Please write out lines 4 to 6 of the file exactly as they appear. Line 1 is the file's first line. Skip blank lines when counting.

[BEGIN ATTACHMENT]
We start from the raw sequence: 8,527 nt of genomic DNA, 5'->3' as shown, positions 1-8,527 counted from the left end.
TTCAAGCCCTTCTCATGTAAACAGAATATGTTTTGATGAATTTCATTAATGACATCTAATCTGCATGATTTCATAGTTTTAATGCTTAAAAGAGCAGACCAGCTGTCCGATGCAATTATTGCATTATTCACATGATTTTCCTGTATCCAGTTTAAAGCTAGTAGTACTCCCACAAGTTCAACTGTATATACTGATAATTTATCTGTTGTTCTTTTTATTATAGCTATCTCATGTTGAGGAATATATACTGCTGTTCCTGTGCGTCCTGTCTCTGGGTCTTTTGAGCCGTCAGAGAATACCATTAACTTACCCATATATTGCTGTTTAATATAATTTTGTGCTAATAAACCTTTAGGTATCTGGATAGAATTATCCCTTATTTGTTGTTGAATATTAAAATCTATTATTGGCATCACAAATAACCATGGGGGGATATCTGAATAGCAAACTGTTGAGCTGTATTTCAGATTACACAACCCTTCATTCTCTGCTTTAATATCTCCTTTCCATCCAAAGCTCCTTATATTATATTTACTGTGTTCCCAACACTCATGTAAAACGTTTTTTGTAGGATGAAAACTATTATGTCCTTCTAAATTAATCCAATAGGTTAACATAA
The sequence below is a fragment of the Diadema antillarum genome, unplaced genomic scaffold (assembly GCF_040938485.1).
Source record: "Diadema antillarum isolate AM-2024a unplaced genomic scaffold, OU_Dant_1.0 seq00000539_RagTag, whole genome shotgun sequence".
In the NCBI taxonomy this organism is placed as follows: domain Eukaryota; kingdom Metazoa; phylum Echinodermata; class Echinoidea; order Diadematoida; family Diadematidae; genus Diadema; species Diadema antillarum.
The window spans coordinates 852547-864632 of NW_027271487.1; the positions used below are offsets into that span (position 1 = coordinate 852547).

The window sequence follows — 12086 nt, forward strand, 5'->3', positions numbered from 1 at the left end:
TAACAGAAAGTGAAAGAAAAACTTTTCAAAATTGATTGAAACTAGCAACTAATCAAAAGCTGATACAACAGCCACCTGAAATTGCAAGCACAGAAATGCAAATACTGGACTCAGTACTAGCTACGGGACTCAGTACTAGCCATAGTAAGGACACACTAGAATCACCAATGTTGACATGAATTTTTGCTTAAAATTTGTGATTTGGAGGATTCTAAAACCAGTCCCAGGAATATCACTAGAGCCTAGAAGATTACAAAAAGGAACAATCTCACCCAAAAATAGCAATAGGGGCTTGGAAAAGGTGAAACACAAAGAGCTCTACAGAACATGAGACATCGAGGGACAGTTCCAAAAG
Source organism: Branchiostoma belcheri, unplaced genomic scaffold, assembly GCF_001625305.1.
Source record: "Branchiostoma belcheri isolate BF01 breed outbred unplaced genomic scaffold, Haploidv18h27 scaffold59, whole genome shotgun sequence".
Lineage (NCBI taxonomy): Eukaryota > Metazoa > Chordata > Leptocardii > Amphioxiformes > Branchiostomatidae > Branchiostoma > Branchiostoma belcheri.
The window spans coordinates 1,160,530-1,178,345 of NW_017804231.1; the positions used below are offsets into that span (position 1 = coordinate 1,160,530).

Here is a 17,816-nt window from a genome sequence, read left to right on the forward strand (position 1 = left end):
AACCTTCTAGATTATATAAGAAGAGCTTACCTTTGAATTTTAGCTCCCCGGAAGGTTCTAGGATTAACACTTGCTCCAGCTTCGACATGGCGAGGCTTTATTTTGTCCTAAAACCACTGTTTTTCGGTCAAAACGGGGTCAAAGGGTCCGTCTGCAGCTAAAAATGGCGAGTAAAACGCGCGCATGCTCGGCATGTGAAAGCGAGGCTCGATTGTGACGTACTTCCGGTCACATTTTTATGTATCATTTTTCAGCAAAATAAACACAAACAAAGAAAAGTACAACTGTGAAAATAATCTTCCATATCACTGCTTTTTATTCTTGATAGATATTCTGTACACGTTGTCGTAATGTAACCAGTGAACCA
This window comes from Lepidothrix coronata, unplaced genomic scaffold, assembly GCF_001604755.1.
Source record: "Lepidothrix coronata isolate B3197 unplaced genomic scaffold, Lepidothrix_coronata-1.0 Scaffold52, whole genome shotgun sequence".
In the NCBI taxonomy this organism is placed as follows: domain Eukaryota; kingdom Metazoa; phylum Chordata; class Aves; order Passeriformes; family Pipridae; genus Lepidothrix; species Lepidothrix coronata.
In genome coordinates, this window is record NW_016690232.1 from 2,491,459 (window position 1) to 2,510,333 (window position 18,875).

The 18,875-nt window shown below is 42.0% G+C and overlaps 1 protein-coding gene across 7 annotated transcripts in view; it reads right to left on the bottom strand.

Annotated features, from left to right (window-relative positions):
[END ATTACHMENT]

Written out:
Source record: "Diadema antillarum isolate AM-2024a unplaced genomic scaffold, OU_Dant_1.0 seq00000539_RagTag, whole genome shotgun sequence".
In the NCBI taxonomy this organism is placed as follows: domain Eukaryota; kingdom Metazoa; phylum Echinodermata; class Echinoidea; order Diadematoida; family Diadematidae; genus Diadema; species Diadema antillarum.
The window spans coordinates 852547-864632 of NW_027271487.1; the positions used below are offsets into that span (position 1 = coordinate 852547).